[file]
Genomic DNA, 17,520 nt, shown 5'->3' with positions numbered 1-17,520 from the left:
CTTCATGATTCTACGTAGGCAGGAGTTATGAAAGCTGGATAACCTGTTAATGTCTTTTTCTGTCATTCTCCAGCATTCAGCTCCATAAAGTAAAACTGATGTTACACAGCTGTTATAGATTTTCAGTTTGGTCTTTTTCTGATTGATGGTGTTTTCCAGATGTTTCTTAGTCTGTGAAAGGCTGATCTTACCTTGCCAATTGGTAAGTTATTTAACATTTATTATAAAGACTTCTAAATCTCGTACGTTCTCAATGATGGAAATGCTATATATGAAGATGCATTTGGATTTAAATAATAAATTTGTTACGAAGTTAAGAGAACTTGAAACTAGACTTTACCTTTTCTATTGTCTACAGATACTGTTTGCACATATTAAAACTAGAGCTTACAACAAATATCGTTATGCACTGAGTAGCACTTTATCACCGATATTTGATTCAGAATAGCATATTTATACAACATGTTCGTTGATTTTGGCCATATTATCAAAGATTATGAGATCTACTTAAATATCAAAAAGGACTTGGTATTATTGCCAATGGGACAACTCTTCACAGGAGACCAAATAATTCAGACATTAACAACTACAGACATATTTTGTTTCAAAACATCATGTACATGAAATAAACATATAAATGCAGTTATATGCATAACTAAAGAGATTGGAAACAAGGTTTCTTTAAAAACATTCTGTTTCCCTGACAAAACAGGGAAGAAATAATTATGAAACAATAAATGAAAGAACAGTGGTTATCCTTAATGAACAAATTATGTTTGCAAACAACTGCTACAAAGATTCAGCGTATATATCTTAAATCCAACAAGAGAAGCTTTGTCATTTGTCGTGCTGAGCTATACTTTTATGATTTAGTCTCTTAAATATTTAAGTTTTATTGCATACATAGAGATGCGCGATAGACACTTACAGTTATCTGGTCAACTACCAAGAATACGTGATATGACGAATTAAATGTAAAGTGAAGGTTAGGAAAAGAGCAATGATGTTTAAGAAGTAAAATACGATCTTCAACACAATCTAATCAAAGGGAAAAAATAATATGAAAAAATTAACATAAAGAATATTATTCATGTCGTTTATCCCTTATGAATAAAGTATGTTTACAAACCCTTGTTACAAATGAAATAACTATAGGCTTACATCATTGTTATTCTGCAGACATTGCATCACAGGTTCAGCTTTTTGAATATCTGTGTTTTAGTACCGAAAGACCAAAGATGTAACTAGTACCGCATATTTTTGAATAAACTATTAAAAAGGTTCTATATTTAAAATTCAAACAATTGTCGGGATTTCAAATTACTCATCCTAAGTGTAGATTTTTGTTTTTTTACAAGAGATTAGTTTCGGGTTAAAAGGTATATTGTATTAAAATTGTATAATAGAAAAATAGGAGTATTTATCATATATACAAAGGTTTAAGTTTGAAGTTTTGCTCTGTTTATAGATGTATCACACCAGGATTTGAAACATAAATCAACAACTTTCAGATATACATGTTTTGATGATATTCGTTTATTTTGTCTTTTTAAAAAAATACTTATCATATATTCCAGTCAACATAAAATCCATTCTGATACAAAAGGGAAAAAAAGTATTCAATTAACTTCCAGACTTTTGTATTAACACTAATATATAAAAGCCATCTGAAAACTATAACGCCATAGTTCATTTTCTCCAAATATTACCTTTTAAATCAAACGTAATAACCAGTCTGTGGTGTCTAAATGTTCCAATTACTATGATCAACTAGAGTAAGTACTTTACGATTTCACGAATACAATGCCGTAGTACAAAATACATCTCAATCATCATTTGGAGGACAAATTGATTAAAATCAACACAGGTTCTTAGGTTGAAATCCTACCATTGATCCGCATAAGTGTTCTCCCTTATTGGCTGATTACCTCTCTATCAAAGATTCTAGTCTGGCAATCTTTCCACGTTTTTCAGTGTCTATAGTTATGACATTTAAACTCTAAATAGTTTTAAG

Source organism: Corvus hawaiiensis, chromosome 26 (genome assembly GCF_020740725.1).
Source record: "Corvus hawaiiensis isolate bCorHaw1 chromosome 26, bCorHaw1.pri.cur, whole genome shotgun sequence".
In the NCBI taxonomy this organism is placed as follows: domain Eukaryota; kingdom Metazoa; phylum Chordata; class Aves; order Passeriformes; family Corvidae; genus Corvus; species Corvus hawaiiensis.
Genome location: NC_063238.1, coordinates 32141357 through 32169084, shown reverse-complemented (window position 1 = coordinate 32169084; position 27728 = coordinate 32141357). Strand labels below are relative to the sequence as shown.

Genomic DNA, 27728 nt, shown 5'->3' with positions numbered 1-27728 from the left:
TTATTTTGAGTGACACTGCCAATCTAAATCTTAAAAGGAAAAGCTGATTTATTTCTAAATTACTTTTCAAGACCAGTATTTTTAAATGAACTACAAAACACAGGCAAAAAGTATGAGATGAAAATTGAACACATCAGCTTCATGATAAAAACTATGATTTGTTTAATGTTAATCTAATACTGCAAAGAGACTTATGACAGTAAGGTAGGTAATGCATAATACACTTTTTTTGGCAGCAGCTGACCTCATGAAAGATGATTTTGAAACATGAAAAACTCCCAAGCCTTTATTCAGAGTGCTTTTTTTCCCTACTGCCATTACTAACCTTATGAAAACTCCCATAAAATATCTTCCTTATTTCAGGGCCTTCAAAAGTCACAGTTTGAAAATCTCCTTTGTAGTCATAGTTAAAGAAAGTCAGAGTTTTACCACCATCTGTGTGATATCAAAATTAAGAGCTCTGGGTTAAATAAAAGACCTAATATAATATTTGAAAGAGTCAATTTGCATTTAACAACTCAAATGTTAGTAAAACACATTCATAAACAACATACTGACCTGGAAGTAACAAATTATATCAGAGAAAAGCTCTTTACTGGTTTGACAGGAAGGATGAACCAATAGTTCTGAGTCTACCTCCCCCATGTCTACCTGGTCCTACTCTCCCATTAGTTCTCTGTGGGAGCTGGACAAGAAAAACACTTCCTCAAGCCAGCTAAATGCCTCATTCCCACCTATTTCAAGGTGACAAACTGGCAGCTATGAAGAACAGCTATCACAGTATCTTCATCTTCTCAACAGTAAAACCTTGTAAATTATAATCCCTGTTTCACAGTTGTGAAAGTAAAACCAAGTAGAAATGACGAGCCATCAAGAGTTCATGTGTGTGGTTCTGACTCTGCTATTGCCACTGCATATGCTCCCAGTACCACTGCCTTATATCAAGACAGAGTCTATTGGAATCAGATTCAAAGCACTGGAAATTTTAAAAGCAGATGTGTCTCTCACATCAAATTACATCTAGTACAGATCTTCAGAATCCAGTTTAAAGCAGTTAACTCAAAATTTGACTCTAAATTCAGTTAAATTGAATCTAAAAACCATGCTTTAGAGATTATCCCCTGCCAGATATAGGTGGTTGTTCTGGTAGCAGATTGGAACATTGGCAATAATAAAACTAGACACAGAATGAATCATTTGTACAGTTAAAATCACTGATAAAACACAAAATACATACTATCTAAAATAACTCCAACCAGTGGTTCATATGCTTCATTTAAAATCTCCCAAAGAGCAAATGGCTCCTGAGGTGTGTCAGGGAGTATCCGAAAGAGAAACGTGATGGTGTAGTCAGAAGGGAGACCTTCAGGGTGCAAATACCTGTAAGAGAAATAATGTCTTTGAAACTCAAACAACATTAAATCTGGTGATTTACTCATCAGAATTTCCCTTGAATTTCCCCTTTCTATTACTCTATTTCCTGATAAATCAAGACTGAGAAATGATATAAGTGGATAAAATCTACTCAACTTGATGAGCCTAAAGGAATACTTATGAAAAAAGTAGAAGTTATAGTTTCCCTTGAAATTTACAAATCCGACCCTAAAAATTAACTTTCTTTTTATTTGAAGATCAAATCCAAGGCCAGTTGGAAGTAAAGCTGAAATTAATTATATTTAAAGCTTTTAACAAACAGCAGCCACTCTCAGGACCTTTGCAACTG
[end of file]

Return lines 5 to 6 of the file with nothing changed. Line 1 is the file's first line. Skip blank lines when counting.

In the NCBI taxonomy this organism is placed as follows: domain Eukaryota; kingdom Metazoa; phylum Chordata; class Aves; order Passeriformes; family Corvidae; genus Corvus; species Corvus hawaiiensis.
Genome location: NC_063238.1, coordinates 32141357 through 32169084, shown reverse-complemented (window position 1 = coordinate 32169084; position 27728 = coordinate 32141357). Strand labels below are relative to the sequence as shown.